Make and model: Club Ride Worx Trousers
Size tested: Medium
Tell us what the product is for, and who it's aimed at. What do the manufacturers say about it? How does that compare to your own feelings about it?
Casual technical clothing for the ride and everything after. That's what Club Ride say.
Tell us some more about the technical aspects of the product?
StretchRide7™ nylon/poly/spandex lightweight, breathable fabric
Denim-look, no-fade fabric
Quick-drying for moisture control
"Cycle-slim" lower leg
Reflective accents on side pocket, belt loop, inside drive-side pant leg
Zippered side smartphone pocket with media port
Well stitched and reasonably well cut, although a little loose in the lower leg.
Needs a way of keeping the right leg off the chain.
It's tougher than it looks, but I'd have liked a reinforced seat panel. Not a pad, just an extra layer of material.
Extremely lightweight for a pair of trousers.
Pretty good. You pay this for lightweight walking trousers.
Tell us how the product performed overall when used for its designed purpose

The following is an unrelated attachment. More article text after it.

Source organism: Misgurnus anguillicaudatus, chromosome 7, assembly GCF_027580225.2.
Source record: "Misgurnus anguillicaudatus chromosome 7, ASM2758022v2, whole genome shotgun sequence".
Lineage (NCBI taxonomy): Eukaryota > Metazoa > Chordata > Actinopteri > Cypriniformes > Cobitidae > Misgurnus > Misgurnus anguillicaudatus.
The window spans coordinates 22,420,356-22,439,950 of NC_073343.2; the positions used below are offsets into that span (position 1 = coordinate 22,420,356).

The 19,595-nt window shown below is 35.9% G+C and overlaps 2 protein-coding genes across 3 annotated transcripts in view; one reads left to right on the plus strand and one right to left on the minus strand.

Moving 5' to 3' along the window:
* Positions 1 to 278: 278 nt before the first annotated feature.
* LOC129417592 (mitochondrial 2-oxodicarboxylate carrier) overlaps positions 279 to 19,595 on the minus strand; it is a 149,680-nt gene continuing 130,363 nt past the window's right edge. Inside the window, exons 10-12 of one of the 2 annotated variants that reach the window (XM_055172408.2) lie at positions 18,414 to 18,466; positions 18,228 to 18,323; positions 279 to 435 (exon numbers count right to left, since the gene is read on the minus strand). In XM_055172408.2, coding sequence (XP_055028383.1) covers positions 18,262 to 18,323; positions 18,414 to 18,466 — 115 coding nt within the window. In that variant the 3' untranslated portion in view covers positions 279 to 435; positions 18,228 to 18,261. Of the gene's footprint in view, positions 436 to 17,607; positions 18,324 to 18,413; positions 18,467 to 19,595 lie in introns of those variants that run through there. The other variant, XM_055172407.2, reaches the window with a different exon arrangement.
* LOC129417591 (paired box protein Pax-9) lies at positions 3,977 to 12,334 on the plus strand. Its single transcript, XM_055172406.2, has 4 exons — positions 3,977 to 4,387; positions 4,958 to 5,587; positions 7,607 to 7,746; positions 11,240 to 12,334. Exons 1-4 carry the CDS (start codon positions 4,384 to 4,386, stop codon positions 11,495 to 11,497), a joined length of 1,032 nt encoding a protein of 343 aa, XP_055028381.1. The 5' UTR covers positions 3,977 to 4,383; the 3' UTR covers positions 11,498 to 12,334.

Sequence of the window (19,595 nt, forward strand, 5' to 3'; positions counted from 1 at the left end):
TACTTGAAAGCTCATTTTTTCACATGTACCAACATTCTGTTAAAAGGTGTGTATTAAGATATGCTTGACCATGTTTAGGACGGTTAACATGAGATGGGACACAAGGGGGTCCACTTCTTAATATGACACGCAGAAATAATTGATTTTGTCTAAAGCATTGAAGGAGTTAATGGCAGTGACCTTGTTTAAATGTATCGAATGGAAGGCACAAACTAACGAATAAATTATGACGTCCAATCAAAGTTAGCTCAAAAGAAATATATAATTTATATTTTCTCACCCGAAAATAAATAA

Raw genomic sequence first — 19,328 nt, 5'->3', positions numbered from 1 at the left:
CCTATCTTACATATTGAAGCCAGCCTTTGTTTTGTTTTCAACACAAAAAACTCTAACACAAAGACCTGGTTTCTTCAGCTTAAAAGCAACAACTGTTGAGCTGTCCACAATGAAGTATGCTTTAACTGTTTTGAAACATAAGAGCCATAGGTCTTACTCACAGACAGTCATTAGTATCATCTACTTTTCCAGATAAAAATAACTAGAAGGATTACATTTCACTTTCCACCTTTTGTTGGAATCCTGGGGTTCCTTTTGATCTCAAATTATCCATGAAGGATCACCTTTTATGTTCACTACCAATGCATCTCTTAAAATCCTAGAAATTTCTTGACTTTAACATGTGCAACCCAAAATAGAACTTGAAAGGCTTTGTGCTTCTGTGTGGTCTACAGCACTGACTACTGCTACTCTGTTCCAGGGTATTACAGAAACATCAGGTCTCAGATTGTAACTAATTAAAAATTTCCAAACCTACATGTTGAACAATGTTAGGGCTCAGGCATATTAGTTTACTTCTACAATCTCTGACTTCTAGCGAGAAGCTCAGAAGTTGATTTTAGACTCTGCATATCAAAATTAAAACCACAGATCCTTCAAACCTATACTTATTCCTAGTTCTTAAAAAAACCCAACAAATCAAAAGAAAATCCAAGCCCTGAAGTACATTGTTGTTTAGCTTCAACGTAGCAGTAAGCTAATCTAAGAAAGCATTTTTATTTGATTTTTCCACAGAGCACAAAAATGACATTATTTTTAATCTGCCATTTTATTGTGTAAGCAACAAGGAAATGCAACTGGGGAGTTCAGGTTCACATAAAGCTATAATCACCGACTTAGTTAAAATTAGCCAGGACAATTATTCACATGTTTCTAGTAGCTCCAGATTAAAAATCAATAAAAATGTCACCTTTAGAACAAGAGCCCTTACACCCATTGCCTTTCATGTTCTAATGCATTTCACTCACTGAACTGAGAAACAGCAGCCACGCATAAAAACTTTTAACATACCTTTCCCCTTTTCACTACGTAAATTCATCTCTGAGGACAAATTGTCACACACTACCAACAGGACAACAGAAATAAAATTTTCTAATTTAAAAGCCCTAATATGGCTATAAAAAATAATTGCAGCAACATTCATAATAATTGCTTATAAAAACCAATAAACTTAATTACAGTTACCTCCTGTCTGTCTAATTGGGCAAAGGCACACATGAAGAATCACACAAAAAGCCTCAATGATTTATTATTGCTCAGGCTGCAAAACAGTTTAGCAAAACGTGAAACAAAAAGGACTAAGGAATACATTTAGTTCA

On the bike, performance was fair. It's off the bike that they score.
Tell us what you particularly liked about the product
Tell us what you particularly disliked about the product
Right leg/chain interface.
Did you enjoy using the product? Yes
Would you consider buying the product? Yes
Would you recommend the product to a friend? Yes
About the tester
Age: 45 Height: 1.78m Weight: 67kg
I usually ride: Ridgeback Solo World fixed wheel My best bike is: Planet X Pro Carbon Track. Or Whyte M109
I've been riding for: Over 20 years I ride: Every day I would class myself as: Expert
I regularly do the following types of riding: time trialling, cyclo cross, commuting, touring, club rides, sportives, general fitness riding, fixed/singlespeed, mtb,